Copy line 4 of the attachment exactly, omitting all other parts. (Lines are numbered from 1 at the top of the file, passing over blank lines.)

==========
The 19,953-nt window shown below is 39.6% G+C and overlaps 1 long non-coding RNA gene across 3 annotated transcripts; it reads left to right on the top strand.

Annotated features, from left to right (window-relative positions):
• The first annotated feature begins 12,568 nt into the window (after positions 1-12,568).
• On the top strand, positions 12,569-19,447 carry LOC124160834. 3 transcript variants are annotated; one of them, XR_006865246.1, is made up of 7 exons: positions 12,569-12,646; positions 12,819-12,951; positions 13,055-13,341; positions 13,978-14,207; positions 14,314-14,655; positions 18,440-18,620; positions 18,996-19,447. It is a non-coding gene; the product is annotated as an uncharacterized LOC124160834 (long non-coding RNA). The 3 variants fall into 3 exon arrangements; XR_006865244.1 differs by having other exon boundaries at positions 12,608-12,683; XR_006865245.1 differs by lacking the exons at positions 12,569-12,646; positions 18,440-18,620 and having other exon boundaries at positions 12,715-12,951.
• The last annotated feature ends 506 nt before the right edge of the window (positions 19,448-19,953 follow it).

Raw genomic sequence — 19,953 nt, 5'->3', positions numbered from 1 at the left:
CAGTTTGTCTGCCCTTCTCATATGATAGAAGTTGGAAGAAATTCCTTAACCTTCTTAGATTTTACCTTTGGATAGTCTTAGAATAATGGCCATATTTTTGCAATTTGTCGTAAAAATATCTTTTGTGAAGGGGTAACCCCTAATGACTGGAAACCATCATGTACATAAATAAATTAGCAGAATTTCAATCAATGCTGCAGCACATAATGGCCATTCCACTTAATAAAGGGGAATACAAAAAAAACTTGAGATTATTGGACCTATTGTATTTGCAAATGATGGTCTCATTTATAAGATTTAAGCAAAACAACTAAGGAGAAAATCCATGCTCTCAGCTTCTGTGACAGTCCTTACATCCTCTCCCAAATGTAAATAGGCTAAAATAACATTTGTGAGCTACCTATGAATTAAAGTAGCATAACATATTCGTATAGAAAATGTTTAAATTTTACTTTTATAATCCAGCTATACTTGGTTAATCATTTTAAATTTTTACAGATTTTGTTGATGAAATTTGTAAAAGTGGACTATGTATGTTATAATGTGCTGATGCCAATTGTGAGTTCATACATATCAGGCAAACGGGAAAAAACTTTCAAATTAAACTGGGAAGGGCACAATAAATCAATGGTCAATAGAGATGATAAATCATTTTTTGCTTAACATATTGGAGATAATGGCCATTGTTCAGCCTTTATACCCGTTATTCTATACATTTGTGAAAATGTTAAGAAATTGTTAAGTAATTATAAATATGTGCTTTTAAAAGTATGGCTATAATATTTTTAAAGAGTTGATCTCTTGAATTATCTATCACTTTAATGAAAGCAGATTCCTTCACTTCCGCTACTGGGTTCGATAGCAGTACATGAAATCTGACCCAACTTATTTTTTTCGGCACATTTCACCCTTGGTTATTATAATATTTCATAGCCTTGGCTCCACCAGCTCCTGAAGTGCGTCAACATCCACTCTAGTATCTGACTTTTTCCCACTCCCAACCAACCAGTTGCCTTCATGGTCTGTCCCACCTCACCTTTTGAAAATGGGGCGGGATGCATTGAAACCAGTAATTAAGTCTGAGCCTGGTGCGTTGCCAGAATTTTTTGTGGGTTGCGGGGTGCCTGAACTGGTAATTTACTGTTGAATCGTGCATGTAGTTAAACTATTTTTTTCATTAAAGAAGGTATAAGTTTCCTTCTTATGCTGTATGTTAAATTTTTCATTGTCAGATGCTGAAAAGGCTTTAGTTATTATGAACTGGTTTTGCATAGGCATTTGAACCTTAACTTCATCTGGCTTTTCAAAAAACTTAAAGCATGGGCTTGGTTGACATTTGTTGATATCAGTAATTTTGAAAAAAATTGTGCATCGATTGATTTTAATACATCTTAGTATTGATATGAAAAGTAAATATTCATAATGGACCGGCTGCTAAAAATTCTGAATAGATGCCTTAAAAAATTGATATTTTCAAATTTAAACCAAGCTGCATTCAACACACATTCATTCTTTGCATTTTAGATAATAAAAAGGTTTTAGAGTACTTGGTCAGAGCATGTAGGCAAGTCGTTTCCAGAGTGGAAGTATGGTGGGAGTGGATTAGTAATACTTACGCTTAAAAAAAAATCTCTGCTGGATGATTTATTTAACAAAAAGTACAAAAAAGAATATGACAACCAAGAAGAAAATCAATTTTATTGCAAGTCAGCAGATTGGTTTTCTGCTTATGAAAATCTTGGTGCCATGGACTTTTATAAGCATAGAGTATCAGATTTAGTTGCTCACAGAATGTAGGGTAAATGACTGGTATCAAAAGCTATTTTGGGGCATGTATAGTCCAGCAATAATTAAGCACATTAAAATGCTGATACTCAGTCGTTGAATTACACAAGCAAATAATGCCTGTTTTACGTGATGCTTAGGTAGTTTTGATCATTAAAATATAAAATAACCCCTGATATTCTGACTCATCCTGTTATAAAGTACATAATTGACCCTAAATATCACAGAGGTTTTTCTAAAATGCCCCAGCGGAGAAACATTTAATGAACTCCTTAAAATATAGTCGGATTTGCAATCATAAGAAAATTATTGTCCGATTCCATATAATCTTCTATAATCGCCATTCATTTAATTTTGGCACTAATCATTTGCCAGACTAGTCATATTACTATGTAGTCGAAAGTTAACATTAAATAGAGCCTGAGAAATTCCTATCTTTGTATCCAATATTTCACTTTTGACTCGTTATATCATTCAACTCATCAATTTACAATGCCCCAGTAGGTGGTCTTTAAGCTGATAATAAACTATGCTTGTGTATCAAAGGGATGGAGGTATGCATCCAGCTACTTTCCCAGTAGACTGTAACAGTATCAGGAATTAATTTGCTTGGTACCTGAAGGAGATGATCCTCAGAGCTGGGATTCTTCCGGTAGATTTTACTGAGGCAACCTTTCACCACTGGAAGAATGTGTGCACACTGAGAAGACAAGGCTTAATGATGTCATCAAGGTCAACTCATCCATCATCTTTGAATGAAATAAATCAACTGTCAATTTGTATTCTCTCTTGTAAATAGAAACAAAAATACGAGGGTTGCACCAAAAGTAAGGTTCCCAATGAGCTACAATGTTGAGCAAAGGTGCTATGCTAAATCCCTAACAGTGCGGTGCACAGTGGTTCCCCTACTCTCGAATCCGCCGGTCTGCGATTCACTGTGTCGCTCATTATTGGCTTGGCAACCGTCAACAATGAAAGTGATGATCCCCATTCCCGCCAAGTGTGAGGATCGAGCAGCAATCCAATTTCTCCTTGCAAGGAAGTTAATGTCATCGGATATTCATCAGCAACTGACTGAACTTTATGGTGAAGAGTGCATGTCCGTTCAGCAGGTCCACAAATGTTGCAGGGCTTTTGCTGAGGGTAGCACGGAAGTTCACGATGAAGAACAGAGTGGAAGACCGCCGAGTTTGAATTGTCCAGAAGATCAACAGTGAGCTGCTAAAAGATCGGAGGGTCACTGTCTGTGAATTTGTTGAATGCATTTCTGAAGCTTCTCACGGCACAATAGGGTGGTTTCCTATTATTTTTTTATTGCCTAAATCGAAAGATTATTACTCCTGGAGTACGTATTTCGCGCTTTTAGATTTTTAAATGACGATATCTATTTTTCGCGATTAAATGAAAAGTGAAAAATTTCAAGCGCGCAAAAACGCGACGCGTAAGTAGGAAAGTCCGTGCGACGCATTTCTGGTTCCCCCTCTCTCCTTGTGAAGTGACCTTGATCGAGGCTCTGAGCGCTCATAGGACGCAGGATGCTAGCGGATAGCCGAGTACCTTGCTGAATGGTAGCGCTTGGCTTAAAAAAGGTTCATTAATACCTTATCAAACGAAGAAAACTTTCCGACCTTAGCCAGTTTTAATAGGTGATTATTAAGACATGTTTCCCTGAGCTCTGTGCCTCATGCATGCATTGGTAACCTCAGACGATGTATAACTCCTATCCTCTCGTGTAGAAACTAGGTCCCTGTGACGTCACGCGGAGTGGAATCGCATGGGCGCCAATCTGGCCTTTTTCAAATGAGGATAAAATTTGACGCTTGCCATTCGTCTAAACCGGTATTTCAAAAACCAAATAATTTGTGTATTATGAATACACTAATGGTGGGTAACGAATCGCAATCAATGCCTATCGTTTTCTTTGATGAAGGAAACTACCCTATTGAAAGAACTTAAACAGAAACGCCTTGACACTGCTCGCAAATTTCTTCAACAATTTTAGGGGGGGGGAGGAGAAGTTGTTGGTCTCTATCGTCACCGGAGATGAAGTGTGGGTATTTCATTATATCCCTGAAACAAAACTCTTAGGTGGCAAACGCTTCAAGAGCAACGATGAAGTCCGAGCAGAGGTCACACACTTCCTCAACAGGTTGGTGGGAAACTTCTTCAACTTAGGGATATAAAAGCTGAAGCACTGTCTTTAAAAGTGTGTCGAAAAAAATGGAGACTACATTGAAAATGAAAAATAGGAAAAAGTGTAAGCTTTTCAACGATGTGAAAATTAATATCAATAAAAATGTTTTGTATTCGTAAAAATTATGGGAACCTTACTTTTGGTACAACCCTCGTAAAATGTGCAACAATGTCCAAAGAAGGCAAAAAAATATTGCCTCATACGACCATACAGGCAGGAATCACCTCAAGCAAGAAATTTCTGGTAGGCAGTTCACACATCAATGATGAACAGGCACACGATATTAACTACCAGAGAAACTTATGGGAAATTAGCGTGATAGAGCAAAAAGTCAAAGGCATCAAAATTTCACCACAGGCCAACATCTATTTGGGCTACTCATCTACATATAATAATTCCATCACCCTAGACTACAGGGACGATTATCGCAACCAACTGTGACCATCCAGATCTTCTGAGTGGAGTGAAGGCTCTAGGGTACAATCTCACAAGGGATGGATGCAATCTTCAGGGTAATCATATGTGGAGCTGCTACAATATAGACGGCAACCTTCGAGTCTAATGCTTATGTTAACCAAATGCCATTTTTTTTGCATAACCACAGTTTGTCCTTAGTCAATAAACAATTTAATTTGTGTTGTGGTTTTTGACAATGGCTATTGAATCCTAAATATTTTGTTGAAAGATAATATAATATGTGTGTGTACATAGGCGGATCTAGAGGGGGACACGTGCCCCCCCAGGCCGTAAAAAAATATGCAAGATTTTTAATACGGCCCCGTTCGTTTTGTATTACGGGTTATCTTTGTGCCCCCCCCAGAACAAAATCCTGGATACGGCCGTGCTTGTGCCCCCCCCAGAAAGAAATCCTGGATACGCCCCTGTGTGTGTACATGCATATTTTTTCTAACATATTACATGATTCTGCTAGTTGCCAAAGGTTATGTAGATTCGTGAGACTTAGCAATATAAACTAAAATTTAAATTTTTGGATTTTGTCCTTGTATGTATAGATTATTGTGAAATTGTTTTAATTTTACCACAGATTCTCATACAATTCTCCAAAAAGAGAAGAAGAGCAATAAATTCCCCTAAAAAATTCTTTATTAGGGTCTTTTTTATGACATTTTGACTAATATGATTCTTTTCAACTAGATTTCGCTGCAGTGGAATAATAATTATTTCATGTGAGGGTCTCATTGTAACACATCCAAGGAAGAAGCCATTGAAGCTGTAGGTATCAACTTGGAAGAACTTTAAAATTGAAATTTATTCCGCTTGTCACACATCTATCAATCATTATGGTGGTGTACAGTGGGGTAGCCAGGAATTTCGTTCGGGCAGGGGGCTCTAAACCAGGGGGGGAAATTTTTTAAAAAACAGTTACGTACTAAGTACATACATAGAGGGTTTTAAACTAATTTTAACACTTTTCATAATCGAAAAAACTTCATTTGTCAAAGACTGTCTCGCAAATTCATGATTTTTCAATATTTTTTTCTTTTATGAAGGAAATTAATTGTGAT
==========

• On the top strand, positions 12,569-19,447 carry LOC124160834. 3 transcript variants are annotated; one of them, XR_006865246.1, is made up of 7 exons: positions 12,569-12,646; positions 12,819-12,951; positions 13,055-13,341; positions 13,978-14,207; positions 14,314-14,655; positions 18,440-18,620; positions 18,996-19,447. It is a non-coding gene; the product is annotated as an uncharacterized LOC124160834 (long non-coding RNA). The 3 variants fall into 3 exon arrangements; XR_006865244.1 differs by having other exon boundaries at positions 12,608-12,683; XR_006865245.1 differs by lacking the exons at positions 12,569-12,646; positions 18,440-18,620 and having other exon boundaries at positions 12,715-12,951.